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Top 5: Lake beaches

Just because you’re miles from the coast doesn’t mean you have to forgo knockout beaches. Head inland for a sandy pitstop with a twist

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Lake Titicaca, Bolivia. Image: AWL Images

Lake Titicaca, Bolivia. Image: AWL Images

01 Lake Titicaca, Bolivia
In Andean culture, this vast lake — 12,500ft above sea level — is the birthplace of the sun. Take a boat from Copacabana and check in to a hostel on the mystical Isla del Sol, a sparsely populated island of terraced hills, secluded sandy coves and sacred Incan sites — plus the odd wandering lama.

 

Lake Garda, Italy. Image: 4Corners

Lake Garda, Italy. Image: 4Corners

02 Lake Garda, Italy
Italy’s largest lake may lack the glitz of its neighbour, Lake Como, yet Garda’s no wallflower with miles of beaches, pretty harbour towns, and historical highs such as the Grottoes of Catullus — a spectacular tumbledown Roman villa.

 

Lake McKenzie, Australia. Image: Getty

Lake McKenzie, Australia. Image: Getty

03 Lake McKenzie, Australia
Take the ferry from the mainland to this ‘perched’ freshwater lake on swoon-palmy Fraser Island, 186 miles north east of Brisbane. After a dip in the warm, mineral-rich water, kick back at one of the nearby camping grounds and fire up the BBQ.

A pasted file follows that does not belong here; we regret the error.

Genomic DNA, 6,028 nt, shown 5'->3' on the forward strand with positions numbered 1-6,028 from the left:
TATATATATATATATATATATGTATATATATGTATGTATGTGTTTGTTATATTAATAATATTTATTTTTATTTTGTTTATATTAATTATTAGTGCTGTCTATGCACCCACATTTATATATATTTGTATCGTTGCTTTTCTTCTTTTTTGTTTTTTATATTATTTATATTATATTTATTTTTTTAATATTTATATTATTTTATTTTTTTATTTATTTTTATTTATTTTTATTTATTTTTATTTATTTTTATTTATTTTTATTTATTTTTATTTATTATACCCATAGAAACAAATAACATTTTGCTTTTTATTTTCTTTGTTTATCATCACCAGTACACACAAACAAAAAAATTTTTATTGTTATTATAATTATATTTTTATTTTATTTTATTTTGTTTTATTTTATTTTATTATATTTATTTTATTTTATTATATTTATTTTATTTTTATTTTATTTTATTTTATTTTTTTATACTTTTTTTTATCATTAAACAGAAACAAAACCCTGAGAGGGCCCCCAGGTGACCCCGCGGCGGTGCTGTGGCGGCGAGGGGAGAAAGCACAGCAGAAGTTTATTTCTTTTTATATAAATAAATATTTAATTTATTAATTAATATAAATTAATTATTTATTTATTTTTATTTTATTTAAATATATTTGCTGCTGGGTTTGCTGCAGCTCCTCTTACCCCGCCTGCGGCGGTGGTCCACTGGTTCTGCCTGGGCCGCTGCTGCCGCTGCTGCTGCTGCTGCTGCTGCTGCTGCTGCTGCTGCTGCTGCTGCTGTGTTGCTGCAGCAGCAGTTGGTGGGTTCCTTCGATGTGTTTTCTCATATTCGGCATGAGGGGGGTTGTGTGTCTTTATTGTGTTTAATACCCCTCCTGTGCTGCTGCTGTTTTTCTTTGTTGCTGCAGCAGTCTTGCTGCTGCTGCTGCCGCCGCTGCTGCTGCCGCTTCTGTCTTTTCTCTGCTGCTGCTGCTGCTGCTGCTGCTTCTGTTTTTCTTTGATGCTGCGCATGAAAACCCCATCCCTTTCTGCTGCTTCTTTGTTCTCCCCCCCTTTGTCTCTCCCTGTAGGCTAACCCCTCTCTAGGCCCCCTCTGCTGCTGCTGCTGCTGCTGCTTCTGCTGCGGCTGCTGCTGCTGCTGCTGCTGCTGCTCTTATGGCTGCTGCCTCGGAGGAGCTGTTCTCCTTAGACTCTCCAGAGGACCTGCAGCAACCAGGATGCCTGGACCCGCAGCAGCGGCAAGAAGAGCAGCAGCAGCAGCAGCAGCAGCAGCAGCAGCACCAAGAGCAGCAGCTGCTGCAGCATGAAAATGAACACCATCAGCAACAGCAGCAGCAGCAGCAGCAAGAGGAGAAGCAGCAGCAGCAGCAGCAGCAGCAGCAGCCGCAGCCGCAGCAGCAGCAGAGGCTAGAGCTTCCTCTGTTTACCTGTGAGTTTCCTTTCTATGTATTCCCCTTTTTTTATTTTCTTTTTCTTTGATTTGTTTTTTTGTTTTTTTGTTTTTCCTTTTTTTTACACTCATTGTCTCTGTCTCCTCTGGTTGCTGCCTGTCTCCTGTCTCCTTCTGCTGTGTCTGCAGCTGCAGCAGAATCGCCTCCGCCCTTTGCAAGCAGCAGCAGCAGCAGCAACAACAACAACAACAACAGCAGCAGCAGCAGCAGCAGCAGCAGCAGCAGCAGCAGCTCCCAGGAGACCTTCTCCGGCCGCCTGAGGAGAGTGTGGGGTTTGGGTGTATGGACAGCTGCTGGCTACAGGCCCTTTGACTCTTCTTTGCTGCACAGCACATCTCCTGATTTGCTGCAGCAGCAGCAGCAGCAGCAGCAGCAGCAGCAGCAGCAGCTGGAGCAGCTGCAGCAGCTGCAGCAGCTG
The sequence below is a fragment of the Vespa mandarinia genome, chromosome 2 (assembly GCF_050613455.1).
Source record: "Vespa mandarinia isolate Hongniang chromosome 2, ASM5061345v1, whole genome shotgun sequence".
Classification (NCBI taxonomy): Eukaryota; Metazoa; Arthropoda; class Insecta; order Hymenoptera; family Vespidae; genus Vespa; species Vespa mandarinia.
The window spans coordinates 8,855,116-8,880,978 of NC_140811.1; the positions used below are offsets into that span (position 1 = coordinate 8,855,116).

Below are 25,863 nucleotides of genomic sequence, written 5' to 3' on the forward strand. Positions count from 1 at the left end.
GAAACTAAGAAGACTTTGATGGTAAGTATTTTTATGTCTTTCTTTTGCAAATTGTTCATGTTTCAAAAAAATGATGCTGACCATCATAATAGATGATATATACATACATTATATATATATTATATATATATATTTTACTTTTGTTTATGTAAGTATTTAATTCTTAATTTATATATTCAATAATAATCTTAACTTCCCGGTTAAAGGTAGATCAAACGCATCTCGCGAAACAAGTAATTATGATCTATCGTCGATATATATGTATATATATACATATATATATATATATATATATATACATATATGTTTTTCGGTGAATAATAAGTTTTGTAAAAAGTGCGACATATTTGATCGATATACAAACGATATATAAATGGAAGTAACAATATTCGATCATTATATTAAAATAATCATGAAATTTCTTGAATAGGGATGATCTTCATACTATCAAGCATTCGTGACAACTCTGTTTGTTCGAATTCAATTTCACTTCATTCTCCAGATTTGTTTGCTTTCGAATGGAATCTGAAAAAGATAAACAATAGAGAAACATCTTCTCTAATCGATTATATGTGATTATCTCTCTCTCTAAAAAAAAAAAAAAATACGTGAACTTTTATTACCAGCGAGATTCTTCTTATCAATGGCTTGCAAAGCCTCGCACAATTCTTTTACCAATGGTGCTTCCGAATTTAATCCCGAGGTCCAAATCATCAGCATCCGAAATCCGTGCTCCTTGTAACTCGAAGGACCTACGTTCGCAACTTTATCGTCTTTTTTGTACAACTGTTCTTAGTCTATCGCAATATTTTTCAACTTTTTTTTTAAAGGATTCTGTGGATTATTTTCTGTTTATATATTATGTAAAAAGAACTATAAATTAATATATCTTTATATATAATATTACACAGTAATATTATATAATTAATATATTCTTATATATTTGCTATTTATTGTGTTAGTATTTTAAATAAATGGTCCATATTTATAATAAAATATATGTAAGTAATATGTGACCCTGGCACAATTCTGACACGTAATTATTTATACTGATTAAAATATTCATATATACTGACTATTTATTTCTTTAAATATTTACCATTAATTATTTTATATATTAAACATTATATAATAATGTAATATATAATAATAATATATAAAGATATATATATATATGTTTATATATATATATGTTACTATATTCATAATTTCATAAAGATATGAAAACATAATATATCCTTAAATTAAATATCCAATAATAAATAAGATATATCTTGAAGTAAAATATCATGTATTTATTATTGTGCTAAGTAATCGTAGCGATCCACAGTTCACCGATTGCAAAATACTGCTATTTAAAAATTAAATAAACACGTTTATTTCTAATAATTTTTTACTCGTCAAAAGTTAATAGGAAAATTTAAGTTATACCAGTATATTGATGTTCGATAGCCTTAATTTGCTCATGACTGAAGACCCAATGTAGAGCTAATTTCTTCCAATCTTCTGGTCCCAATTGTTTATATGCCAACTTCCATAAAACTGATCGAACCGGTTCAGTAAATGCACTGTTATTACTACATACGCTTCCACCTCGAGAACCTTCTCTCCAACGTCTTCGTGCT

Lake Malawi, Malawi. Image: Alamy

Lake Malawi, Malawi. Image: Alamy

04 Lake Malawi, Malawi
With golden beaches and shoals of technicolour fish to snorkel amongst, it’s hard to believe you’re hundreds of miles from the ocean. Check into one of several secluded lakeside lodges, and explore uninhabited islands in a dugout canoe.

 

Lake Tahoe, USA. Image: Getty

Lake Tahoe, USA. Image: Getty

05 Lake Tahoe, USA
Set your sights on Nevada’s largest alpine lake where dizzying views of dramatic mountains can be captured from the shoreline. Pad about the soft sands and party atmosphere of Zephr Cove or take a boat to a secluded bay and spend languid days camping on the shores and swimming in the shallows.


Published in the September 2015 issue of National Geographic Traveller (UK)